It’s impossible for a son to realize the emotions his dad has for him. I was consumed with the moment, not knowing what had happened but largely aware of never wanting to get into another canoe. My dad knew the possibilities; he knew what the worst was. Sinking into the river, wondering where the bottom was so he could kick back up, must have been horrifying for him. Sons don’t understand what they do to their fathers.
A boy’s life is largely measured against his father. He tests himself against him. Can he catch the ball dad throws to him? Can he throw it the whole way back to dad? Can he run as fast as dad? Can he hurt his dad? Testosterone makes a boy competitive and he needs to know where he stands. Can Dad be beaten?
Dad is just a grown boy, with the same competitive testosterone. He wants to know what his boy is made of. He wants to test his son’s limits, see if he measures up. Then one day, the boy wins! Dad is happy and a bit ticked off, too!
My dad wanted to teach me chess. One day we went to the mall and bought a cheap little plastic chess set for about $2 and we sat at the table and he taught me. The bishop moves diagonal. Pawns move ahead one square, two on the first move if they want. Knights, goodness, knights were impossible to figure out. I was excited to be old enough to have my dad teach me chess. At the same time, my excitement turned me into a blithering moron. But he stuck with me; apparently he was quite used to my blithering moronicity.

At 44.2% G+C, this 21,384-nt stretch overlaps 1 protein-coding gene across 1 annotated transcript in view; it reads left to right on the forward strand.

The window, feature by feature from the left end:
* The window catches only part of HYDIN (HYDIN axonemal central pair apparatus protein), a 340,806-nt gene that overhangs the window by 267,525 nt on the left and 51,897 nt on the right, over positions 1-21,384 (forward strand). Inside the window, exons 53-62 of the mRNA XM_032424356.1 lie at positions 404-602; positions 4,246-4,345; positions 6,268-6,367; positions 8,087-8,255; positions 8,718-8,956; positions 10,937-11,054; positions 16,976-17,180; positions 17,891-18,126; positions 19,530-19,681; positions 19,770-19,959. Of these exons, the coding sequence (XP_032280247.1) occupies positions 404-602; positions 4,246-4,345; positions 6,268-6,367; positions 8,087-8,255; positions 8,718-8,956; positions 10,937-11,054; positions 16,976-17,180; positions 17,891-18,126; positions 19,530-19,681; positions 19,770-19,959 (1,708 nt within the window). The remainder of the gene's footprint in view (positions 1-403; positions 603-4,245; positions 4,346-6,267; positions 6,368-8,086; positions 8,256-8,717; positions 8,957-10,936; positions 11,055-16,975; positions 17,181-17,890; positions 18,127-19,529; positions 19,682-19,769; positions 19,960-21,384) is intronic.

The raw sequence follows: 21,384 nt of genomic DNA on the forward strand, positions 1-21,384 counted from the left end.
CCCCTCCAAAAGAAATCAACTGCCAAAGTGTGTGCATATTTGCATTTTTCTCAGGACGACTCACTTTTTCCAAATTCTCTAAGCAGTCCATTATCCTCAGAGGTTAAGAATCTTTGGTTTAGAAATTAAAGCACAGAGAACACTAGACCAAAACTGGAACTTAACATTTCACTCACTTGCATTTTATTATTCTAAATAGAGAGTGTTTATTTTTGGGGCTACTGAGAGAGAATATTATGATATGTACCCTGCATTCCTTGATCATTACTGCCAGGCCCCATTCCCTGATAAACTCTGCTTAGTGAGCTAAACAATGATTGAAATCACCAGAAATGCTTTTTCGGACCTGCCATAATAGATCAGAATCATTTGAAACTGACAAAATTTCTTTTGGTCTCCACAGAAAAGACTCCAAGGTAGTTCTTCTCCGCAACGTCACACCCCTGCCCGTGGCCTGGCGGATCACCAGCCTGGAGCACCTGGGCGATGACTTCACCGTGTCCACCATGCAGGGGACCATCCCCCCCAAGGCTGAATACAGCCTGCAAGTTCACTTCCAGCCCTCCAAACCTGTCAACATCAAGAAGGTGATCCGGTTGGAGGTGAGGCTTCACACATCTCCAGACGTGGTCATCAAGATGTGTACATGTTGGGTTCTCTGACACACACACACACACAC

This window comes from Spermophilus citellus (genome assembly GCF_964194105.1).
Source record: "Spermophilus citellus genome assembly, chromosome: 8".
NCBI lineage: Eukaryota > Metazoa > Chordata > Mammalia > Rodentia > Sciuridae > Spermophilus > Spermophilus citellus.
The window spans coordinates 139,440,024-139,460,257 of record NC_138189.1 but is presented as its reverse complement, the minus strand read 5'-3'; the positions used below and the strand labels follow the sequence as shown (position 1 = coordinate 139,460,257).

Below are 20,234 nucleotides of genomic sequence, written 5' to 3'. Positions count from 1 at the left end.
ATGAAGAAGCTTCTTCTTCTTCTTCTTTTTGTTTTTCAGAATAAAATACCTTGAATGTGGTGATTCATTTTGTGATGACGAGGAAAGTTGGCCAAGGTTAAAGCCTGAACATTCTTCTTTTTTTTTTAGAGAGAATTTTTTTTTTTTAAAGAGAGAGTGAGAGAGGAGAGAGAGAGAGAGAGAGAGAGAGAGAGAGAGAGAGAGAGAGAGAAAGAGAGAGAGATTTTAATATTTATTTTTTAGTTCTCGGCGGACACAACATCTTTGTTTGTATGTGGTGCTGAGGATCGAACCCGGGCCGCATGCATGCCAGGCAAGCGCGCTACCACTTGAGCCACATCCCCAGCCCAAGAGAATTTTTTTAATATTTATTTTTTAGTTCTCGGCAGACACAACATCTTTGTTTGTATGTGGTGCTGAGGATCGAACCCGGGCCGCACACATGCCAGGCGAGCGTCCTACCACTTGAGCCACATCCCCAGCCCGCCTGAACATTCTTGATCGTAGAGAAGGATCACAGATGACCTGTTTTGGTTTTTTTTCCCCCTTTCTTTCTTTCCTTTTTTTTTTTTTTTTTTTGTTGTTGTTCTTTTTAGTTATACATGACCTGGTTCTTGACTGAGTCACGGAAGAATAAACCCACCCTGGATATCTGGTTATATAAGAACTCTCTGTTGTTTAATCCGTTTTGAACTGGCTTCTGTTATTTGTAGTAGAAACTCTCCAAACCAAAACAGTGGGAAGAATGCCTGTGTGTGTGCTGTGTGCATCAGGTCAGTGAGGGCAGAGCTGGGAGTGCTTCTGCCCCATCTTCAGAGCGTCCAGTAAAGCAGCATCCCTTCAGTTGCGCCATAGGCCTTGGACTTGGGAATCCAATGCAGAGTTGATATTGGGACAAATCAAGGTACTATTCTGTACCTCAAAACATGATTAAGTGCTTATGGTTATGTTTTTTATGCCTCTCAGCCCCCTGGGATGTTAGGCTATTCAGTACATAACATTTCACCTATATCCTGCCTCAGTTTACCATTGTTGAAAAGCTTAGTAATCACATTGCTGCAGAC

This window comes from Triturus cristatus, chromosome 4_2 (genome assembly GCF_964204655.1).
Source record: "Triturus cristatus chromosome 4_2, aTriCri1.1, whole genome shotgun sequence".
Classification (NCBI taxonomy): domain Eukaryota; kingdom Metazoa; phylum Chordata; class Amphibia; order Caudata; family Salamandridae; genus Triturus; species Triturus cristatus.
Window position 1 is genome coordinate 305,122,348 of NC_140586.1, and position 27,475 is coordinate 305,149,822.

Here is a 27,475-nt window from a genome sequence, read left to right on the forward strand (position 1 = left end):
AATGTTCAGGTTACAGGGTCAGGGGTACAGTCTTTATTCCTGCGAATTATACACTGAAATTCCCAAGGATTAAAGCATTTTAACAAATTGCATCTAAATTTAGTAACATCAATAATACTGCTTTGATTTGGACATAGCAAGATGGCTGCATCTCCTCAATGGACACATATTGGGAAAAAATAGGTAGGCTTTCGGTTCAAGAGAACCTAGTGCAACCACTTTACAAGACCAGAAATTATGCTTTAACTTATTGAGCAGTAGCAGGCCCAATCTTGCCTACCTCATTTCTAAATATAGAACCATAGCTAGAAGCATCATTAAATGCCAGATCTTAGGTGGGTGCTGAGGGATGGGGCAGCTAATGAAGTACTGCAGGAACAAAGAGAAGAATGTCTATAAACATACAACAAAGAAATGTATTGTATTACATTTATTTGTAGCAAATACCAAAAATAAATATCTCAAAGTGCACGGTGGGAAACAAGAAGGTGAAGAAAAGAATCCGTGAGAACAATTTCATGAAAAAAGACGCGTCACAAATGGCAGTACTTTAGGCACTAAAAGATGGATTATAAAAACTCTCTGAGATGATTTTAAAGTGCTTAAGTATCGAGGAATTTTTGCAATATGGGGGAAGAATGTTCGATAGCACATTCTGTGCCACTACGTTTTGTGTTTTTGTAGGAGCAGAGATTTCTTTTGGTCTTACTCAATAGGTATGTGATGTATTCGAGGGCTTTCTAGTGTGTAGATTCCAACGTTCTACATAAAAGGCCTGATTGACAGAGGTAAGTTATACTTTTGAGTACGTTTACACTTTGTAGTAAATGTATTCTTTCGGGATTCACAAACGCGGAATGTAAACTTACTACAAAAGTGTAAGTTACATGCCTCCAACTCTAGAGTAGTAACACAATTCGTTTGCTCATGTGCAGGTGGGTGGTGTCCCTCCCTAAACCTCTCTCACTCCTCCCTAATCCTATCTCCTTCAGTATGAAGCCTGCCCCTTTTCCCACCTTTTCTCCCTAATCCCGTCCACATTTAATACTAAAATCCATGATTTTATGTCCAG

The first time I killed one of his pieces was complete rapture! Ha! I am the man! I killed one of my dad’s guys! Ha! Three moves later I was toast. “Checkmate.” I heard my dad say “checkmate” approximately 437 times in a row.
Then the day came! It was almost too much to take. I had him set up, was it true? Was this it? It can’t be, it had never happened before. I must be missing something. Certainly his king can go somewhere. But he couldn’t. I couldn’t see it anyway. One way to try it. “Um, Check, um. I think Mate? Maybe?”
“Good job, boy.” I had done it! I won!